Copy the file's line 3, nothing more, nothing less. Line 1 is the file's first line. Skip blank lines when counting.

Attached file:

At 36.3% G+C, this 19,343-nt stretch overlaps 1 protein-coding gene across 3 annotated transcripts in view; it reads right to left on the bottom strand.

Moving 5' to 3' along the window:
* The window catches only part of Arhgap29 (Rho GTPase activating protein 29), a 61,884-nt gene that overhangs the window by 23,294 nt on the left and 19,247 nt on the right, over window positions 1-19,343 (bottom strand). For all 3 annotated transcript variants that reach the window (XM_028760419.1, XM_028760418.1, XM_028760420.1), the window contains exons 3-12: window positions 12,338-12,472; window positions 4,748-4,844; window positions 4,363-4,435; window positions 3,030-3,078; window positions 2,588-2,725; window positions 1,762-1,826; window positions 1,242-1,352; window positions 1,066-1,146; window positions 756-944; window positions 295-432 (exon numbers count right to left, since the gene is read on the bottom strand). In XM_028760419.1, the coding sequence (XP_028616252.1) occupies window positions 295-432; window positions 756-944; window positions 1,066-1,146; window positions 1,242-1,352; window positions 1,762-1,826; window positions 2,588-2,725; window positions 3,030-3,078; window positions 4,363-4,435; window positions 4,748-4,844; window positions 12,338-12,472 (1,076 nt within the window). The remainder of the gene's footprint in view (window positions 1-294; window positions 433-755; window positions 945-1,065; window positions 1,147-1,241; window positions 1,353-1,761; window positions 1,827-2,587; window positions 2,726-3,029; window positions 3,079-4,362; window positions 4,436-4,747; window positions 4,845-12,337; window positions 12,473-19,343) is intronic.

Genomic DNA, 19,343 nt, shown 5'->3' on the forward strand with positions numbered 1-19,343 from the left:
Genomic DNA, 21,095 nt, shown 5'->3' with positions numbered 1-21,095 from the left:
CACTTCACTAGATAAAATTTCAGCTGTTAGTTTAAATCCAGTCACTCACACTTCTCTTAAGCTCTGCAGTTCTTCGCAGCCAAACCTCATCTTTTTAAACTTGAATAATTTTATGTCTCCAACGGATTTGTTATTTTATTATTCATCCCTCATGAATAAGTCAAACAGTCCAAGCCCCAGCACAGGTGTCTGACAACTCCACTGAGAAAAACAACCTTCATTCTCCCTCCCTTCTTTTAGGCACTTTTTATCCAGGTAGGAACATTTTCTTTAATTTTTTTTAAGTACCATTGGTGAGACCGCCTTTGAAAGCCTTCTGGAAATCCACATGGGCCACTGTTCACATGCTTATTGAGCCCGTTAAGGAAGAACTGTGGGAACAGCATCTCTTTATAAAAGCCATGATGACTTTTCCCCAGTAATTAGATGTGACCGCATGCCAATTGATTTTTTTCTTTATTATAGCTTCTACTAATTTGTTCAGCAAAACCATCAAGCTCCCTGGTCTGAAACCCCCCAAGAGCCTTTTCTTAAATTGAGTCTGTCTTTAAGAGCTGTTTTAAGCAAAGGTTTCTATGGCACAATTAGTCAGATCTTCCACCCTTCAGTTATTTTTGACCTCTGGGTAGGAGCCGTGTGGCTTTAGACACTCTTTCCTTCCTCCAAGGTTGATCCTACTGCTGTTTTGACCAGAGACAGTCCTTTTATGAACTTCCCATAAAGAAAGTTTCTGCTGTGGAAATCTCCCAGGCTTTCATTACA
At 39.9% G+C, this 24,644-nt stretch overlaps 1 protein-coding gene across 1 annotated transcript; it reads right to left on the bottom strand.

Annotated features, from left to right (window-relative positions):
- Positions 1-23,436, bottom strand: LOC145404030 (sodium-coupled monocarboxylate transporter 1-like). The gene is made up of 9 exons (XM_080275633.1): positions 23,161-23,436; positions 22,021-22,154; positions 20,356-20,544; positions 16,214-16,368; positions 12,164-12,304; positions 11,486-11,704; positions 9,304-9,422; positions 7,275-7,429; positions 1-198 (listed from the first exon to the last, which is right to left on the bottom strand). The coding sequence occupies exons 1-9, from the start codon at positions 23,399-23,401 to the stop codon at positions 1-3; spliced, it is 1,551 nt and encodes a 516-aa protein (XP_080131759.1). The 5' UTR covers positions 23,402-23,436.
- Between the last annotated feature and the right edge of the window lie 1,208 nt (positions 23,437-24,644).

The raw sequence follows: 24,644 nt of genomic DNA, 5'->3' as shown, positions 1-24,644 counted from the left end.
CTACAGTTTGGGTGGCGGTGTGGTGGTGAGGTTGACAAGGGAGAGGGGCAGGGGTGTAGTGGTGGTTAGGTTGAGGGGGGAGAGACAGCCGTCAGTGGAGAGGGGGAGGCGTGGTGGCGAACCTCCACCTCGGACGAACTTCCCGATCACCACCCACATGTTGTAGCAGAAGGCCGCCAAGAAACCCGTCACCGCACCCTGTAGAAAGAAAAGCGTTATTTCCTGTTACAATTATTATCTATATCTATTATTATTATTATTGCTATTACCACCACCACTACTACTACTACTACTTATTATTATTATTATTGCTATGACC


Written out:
* The window catches only part of Arhgap29 (Rho GTPase activating protein 29), a 61,884-nt gene that overhangs the window by 23,294 nt on the left and 19,247 nt on the right, over window positions 1-19,343 (bottom strand). For all 3 annotated transcript variants that reach the window (XM_028760419.1, XM_028760418.1, XM_028760420.1), the window contains exons 3-12: window positions 12,338-12,472; window positions 4,748-4,844; window positions 4,363-4,435; window positions 3,030-3,078; window positions 2,588-2,725; window positions 1,762-1,826; window positions 1,242-1,352; window positions 1,066-1,146; window positions 756-944; window positions 295-432 (exon numbers count right to left, since the gene is read on the bottom strand). In XM_028760419.1, the coding sequence (XP_028616252.1) occupies window positions 295-432; window positions 756-944; window positions 1,066-1,146; window positions 1,242-1,352; window positions 1,762-1,826; window positions 2,588-2,725; window positions 3,030-3,078; window positions 4,363-4,435; window positions 4,748-4,844; window positions 12,338-12,472 (1,076 nt within the window). The remainder of the gene's footprint in view (window positions 1-294; window positions 433-755; window positions 945-1,065; window positions 1,147-1,241; window positions 1,353-1,761; window positions 1,827-2,587; window positions 2,726-3,029; window positions 3,079-4,362; window positions 4,436-4,747; window positions 4,845-12,337; window positions 12,473-19,343) is intronic.